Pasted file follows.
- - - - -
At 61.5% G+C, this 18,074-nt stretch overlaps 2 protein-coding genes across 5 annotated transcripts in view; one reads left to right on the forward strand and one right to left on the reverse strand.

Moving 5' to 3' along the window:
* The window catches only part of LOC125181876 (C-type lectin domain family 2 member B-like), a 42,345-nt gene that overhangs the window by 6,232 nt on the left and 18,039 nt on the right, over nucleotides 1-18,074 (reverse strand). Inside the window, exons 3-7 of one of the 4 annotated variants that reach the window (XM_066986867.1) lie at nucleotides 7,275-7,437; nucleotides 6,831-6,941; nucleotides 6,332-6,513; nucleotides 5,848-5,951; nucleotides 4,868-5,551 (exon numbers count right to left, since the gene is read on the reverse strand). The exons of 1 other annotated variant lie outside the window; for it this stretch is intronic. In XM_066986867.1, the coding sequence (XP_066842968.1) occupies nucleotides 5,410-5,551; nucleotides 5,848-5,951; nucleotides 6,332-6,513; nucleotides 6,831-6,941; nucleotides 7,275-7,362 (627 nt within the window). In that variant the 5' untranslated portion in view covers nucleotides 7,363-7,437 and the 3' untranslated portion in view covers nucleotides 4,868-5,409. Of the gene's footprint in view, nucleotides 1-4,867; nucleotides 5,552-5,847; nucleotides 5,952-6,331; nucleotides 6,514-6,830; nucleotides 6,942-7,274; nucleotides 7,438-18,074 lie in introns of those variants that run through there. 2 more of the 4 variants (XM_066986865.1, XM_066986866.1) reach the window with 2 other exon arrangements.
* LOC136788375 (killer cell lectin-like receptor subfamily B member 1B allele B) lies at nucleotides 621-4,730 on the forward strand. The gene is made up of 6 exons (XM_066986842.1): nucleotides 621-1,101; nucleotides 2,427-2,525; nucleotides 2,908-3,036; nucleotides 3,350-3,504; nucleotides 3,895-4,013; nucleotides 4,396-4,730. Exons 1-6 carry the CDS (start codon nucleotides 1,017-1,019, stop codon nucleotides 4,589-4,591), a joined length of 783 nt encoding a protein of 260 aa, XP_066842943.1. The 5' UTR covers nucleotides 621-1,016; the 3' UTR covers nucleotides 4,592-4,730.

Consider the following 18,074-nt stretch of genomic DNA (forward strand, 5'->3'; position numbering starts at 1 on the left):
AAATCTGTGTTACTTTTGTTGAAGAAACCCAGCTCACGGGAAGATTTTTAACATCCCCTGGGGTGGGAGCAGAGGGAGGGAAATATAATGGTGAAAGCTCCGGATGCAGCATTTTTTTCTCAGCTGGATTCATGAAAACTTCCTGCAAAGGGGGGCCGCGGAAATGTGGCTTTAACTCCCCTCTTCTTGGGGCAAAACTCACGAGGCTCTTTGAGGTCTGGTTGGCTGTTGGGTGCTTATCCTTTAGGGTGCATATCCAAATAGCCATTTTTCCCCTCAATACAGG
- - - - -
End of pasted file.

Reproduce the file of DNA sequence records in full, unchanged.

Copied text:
At 61.5% G+C, this 18,074-nt stretch overlaps 2 protein-coding genes across 5 annotated transcripts in view; one reads left to right on the forward strand and one right to left on the reverse strand.

Moving 5' to 3' along the window:
* The window catches only part of LOC125181876 (C-type lectin domain family 2 member B-like), a 42,345-nt gene that overhangs the window by 6,232 nt on the left and 18,039 nt on the right, over nucleotides 1-18,074 (reverse strand). Inside the window, exons 3-7 of one of the 4 annotated variants that reach the window (XM_066986867.1) lie at nucleotides 7,275-7,437; nucleotides 6,831-6,941; nucleotides 6,332-6,513; nucleotides 5,848-5,951; nucleotides 4,868-5,551 (exon numbers count right to left, since the gene is read on the reverse strand). The exons of 1 other annotated variant lie outside the window; for it this stretch is intronic. In XM_066986867.1, the coding sequence (XP_066842968.1) occupies nucleotides 5,410-5,551; nucleotides 5,848-5,951; nucleotides 6,332-6,513; nucleotides 6,831-6,941; nucleotides 7,275-7,362 (627 nt within the window). In that variant the 5' untranslated portion in view covers nucleotides 7,363-7,437 and the 3' untranslated portion in view covers nucleotides 4,868-5,409. Of the gene's footprint in view, nucleotides 1-4,867; nucleotides 5,552-5,847; nucleotides 5,952-6,331; nucleotides 6,514-6,830; nucleotides 6,942-7,274; nucleotides 7,438-18,074 lie in introns of those variants that run through there. 2 more of the 4 variants (XM_066986865.1, XM_066986866.1) reach the window with 2 other exon arrangements.
* LOC136788375 (killer cell lectin-like receptor subfamily B member 1B allele B) lies at nucleotides 621-4,730 on the forward strand. The gene is made up of 6 exons (XM_066986842.1): nucleotides 621-1,101; nucleotides 2,427-2,525; nucleotides 2,908-3,036; nucleotides 3,350-3,504; nucleotides 3,895-4,013; nucleotides 4,396-4,730. Exons 1-6 carry the CDS (start codon nucleotides 1,017-1,019, stop codon nucleotides 4,589-4,591), a joined length of 783 nt encoding a protein of 260 aa, XP_066842943.1. The 5' UTR covers nucleotides 621-1,016; the 3' UTR covers nucleotides 4,592-4,730.

Consider the following 18,074-nt stretch of genomic DNA (forward strand, 5'->3'; position numbering starts at 1 on the left):
AAATCTGTGTTACTTTTGTTGAAGAAACCCAGCTCACGGGAAGATTTTTAACATCCCCTGGGGTGGGAGCAGAGGGAGGGAAATATAATGGTGAAAGCTCCGGATGCAGCATTTTTTTCTCAGCTGGATTCATGAAAACTTCCTGCAAAGGGGGGCCGCGGAAATGTGGCTTTAACTCCCCTCTTCTTGGGGCAAAACTCACGAGGCTCTTTGAGGTCTGGTTGGCTGTTGGGTGCTTATCCTTTAGGGTGCATATCCAAATAGCCATTTTTCCCCTCAATACAGG